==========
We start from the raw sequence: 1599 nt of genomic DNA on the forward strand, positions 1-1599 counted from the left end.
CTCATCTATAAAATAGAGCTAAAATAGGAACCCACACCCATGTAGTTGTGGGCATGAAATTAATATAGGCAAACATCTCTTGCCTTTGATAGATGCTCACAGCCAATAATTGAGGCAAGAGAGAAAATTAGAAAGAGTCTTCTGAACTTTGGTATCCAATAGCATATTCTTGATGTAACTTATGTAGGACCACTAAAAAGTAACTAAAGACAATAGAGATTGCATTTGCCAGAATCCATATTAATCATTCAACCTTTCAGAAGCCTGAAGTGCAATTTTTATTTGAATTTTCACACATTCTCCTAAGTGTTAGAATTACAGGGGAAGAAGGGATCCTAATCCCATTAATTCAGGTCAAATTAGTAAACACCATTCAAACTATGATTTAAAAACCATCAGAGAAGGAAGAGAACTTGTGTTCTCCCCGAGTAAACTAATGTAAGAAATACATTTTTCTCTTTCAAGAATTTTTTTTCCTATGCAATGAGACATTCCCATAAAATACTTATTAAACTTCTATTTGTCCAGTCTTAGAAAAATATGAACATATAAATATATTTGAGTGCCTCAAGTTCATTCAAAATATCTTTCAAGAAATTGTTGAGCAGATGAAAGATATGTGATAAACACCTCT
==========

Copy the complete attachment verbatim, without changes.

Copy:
We start from the raw sequence: 1599 nt of genomic DNA on the forward strand, positions 1-1599 counted from the left end.
CTCATCTATAAAATAGAGCTAAAATAGGAACCCACACCCATGTAGTTGTGGGCATGAAATTAATATAGGCAAACATCTCTTGCCTTTGATAGATGCTCACAGCCAATAATTGAGGCAAGAGAGAAAATTAGAAAGAGTCTTCTGAACTTTGGTATCCAATAGCATATTCTTGATGTAACTTATGTAGGACCACTAAAAAGTAACTAAAGACAATAGAGATTGCATTTGCCAGAATCCATATTAATCATTCAACCTTTCAGAAGCCTGAAGTGCAATTTTTATTTGAATTTTCACACATTCTCCTAAGTGTTAGAATTACAGGGGAAGAAGGGATCCTAATCCCATTAATTCAGGTCAAATTAGTAAACACCATTCAAACTATGATTTAAAAACCATCAGAGAAGGAAGAGAACTTGTGTTCTCCCCGAGTAAACTAATGTAAGAAATACATTTTTCTCTTTCAAGAATTTTTTTTCCTATGCAATGAGACATTCCCATAAAATACTTATTAAACTTCTATTTGTCCAGTCTTAGAAAAATATGAACATATAAATATATTTGAGTGCCTCAAGTTCATTCAAAATATCTTTCAAGAAATTGTTGAGCAGATGAAAGATATGTGATAAACACCTCT